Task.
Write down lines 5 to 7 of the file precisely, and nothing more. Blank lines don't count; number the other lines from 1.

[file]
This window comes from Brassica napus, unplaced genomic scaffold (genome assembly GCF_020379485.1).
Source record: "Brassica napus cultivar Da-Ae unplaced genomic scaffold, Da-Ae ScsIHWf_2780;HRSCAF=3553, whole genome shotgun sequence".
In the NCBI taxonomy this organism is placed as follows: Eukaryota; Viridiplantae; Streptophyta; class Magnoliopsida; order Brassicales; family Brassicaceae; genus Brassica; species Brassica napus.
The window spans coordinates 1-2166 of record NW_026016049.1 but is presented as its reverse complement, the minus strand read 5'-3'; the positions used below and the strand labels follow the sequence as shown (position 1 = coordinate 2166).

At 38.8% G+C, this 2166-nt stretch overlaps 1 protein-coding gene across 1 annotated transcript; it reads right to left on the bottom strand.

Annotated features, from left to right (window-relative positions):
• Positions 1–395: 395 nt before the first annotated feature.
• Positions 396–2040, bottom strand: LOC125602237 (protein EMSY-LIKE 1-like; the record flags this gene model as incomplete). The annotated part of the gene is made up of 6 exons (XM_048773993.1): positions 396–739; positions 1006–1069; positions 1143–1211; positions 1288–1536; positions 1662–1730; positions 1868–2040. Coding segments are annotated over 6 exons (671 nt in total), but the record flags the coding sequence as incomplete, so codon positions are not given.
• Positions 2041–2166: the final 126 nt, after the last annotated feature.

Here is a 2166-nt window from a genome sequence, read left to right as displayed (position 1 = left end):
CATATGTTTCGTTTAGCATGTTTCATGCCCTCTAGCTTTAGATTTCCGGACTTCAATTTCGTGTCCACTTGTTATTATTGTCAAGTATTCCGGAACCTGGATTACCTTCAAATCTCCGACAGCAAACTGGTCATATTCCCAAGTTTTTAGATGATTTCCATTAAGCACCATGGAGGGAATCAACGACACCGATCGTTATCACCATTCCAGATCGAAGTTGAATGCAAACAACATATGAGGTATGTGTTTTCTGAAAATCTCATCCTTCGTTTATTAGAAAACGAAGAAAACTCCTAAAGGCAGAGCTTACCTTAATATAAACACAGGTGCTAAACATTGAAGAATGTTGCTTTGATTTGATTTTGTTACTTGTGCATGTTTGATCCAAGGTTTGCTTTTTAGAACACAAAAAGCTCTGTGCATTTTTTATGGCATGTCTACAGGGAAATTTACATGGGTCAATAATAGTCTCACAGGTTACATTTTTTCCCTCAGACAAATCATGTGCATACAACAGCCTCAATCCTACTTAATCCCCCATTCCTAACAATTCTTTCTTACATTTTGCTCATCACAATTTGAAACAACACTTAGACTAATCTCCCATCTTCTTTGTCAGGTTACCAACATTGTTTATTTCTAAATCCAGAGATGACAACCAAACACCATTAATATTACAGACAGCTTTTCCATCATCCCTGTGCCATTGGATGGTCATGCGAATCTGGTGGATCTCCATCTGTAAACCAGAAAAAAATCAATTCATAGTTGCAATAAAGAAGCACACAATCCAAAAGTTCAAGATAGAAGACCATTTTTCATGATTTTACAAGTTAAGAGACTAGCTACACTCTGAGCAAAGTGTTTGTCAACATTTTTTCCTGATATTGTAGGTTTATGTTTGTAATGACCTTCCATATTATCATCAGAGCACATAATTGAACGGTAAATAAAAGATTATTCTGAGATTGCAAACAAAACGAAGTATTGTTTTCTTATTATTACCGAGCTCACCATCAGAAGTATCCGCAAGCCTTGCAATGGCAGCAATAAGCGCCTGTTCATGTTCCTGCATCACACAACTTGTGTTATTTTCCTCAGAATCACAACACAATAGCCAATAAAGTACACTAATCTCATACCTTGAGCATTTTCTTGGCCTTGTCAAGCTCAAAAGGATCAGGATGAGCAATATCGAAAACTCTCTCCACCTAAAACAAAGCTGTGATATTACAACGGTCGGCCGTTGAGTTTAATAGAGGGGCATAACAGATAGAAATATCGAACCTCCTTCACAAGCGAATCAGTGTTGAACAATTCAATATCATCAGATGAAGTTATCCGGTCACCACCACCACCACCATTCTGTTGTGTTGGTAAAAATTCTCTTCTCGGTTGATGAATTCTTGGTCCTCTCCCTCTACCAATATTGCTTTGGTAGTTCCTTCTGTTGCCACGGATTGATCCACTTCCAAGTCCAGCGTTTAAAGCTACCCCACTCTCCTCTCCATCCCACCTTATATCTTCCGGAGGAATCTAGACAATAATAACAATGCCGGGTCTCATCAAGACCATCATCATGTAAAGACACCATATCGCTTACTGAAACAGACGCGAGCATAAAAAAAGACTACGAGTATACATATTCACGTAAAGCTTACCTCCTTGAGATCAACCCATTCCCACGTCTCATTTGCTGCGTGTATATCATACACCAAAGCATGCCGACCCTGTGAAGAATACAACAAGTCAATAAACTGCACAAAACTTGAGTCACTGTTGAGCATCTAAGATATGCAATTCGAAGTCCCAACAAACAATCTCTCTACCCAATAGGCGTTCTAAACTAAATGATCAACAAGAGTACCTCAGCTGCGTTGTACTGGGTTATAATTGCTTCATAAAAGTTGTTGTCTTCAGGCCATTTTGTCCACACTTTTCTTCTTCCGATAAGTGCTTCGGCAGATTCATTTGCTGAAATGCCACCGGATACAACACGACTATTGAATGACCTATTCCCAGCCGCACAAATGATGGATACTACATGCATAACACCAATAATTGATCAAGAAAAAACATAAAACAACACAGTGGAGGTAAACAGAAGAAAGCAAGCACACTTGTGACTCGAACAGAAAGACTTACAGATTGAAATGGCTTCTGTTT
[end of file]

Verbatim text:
At 38.8% G+C, this 2166-nt stretch overlaps 1 protein-coding gene across 1 annotated transcript; it reads right to left on the bottom strand.

Annotated features, from left to right (window-relative positions):
• Positions 1–395: 395 nt before the first annotated feature.